Can anyone recommend a Python library that can do interactive graph visualization?

I specifically want something like d3.js but for python and ideally it would be 3D as well.

I have looked at:

  • NetworkX – it only does Matplotlib plots and those seem to be 2D. I didn’t see any sort of interactiveness, like one that d3.js gives, such as pulling nodes around.
  • graph-tool – it does only 2D plots and has very slow interactive graphs.

You could use d3py a python module that generate xml pages embedding d3.js script. For example :

import d3py
import networkx as nx

import logging

G = nx.Graph()

# use 'with' if you are writing a script and want to serve this up forever
with d3py.NetworkXFigure(G, width=500, height=500) as p:
    p += d3py.ForceLayout()

Plotly supports interactive 2D and 3D graphing. Graphs are rendered with D3.js and can be created with a Python API, matplotlib, ggplot for Python, Seaborn, prettyplotlib, and pandas. You can zoom, pan, toggle traces on and off, and see data on the hover. Plots can be embedded in HTML, apps, dashboards, and IPython Notebooks. Below is a temperature graph showing interactivity. See the gallery of IPython Notebooks tutorials for more examples.

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The docs provides examples of supported plot types and code snippets.

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Specifically to your question, you can also make interactive plots from NetworkX.

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For 3D plotting with Python, you can make 3D scatter, line, and surface plots that are similarly interactive. Plots are rendered with WebGL. For example, see a 3D graph of UK Swap rates.

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Disclosure: I’m on the Plotly team.

Have you looked at vincent? Vincent takes Python data objects and converts them to Vega visualization grammar. Vega is a higher-level visualization tool built on top of D3. As compared to D3py, the vincent repo has been updated more recently. Though the examples are all static D3.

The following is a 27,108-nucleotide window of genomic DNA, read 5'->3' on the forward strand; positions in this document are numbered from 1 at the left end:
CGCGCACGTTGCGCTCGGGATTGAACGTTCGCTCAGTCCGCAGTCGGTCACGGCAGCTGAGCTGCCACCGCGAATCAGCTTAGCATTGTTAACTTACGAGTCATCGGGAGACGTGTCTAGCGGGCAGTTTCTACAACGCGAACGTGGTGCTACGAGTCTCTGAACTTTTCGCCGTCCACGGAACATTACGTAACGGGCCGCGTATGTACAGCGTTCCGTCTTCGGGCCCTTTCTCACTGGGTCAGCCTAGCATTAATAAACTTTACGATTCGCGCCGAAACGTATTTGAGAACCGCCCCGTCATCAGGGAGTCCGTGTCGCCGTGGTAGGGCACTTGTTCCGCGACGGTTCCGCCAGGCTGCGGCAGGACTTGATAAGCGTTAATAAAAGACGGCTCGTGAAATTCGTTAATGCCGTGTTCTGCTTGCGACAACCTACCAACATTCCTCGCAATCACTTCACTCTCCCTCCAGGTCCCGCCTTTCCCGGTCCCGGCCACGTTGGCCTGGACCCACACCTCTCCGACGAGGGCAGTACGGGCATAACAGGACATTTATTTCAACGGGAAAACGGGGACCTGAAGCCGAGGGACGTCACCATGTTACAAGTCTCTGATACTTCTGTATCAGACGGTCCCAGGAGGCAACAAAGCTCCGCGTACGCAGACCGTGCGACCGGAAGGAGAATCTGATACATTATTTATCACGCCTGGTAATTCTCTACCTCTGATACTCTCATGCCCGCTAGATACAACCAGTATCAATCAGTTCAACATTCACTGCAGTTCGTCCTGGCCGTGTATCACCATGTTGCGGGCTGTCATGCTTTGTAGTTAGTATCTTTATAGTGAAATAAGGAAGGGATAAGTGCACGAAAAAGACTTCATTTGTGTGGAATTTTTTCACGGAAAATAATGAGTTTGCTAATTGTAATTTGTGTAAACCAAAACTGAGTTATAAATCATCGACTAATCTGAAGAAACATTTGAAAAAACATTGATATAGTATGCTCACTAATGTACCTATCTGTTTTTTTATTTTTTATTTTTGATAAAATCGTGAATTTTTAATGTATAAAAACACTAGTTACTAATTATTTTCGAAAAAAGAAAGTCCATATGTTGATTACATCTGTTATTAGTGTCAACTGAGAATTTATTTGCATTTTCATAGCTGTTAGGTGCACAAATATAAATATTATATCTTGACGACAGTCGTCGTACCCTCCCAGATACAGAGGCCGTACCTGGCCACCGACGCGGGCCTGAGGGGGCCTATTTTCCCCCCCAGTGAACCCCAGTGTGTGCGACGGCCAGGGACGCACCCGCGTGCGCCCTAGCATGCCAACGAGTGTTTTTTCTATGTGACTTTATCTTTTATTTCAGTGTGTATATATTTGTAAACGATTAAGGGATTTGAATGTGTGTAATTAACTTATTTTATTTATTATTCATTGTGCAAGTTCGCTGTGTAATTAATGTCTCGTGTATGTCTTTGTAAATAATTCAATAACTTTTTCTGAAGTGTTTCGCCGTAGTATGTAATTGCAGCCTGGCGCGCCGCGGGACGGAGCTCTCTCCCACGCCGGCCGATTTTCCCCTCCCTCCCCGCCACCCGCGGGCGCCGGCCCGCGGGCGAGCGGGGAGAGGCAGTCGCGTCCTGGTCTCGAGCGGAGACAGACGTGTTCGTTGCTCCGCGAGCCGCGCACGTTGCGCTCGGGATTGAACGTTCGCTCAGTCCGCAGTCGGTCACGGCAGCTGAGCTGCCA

more info:

The graphs can be viewed in Ipython, just add this code


Or output to JSON where you can view the JSON output graph in the Vega online editor ( or view them on your Python server locally. More info on viewing can be found in the pypi link above.

Not sure when, but the Pandas package should have D3 integration at some point.

Bokeh is a Python visualization library that supports interactive visualization. Its primary output backend is HTML5 Canvas and uses client/server model.


One recipe that I have used (described here: Co-Director Network Data Files in GEXF and JSON from OpenCorporates Data via Scraperwiki and networkx ) runs as follows:

  • generate a network representation using networkx
  • export the network as a JSON file
  • import that JSON into to d3.js. (networkx can export both the tree and graph/network representations that d3.js can import).

The networkx JSON exporter takes the form:

from networkx.readwrite import json_graph
import json
print json.dumps(json_graph.node_link_data(G))

Alternatively you can export the network as a GEXF XML file and then import this representation into the sigma.js Javascript visualisation library.

from xml.etree.cElementTree import tostring
print tostring(writer.xml)

Another option is bokeh which just went to version 0.3.

For those who recommended pyd3, it is no longer under active development and points you to vincent. vincent is also no longer under active development and recommends using altair.

So if you want a pythonic d3, use altair.